We are pleased to share with you all an interesting article contributed by Andreas Hipp.
Member of the Board at Cirrus Core Networks
5G Asia in Singapore took place over a week ago and the clear message from meetings and various presentations was: The most important technology in the 5G ecosystem is SDN and NFV to take full advantage of the features 5G will enable.
YTL’s (Malaysian MNO) CEO Wing Lee was very clear on this point during a panel session at the event, saying that network virtualisation is the foundation technology for everything that 5G is purported to deliver. He said. 5G is a virtualised technology – it’s crucial to see that software innovation will continue and that we have to worry less about the hardware dependancy”
The MD of networks at SingTel, Tay Yeow Lian made comments along the same lines when he said ‘5G is not just about radios, but also core network and data centres,” and that “SDN and NFV will be required to virtualise the core, the transport network and RAN.” The same importance applies to network slicing, which enables operators to partition and dedicate network resources to various customer verticals.
Network slicing itself was a common theme also during the round table discussion I attend, where various benefits of NFV were discussed. Clearly having separate vEPC’s allows operators to allocate dedicated and secure resources not just to certain services but to entire business divisions itself such as MVNO, M2M, government services and many more. Some larger MNO’ s would require either a network cost centre allocated to each business division to get a true picture of its financial performance, or provide a clear separation of the network for security purposes like in the case of government service, in both cases networks slicing service these demands. Once 5G becomes available this can be done across the entire network and not just the core like we at Cirrus do with our vEPC as a managed service.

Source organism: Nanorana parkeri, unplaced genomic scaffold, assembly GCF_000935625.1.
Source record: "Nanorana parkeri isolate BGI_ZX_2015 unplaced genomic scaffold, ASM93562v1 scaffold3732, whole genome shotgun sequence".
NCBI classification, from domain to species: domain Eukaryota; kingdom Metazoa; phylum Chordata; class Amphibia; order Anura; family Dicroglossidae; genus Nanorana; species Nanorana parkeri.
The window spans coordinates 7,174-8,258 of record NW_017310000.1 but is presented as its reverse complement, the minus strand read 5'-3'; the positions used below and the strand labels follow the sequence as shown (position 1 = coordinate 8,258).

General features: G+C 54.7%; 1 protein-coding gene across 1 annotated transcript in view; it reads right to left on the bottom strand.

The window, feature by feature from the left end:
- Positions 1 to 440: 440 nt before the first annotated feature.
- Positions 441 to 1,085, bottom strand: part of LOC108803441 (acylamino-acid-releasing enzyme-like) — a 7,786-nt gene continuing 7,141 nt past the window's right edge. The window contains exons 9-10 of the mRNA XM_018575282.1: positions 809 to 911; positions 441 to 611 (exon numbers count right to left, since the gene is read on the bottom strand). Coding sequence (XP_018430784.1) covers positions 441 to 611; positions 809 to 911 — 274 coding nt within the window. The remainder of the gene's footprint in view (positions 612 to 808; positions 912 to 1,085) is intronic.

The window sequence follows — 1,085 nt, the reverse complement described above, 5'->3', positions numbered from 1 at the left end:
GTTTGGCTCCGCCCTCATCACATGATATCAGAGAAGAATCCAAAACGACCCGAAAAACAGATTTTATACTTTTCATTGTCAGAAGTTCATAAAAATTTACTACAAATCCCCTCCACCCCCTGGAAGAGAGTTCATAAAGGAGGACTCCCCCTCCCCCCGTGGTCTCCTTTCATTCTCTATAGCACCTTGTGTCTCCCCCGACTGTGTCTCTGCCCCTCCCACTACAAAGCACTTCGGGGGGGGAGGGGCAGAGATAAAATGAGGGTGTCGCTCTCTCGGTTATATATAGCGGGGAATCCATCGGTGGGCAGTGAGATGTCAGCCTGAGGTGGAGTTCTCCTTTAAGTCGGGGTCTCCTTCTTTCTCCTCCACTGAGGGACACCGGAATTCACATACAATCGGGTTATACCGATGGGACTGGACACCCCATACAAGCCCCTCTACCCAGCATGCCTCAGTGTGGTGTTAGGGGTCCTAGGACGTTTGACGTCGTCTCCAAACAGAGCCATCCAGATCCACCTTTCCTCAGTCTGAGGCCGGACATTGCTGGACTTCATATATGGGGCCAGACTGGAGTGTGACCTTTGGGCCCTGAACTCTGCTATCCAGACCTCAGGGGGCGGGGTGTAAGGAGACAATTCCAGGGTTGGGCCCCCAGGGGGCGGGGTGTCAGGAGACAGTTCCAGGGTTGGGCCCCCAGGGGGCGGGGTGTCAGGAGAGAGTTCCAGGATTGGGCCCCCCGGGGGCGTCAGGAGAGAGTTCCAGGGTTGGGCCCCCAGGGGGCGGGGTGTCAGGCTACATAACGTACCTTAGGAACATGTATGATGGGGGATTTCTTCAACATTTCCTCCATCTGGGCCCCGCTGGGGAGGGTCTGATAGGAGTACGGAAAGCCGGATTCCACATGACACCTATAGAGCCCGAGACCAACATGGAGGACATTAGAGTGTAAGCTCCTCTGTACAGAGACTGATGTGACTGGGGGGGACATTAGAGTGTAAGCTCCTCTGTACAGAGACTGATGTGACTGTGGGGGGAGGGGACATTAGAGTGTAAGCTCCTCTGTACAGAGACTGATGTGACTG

Being a dedicated supporter of NFV and SDN myself, I found the increasing adoption of these technologies by the operators a very refreshing experience. I’m confident that we will see a significant number of deployments over the next few years and also new technology start-up vendors or service providers helping drive this important initiative.
This will finally mark the end of proprietary technology and customer can select the best piece of technology, or software that is, for their specific needs without the fear or constraints of interworking. I’m fully aware that we have some way to go on this but I think we have finally saddled the horse and are ready to ride on.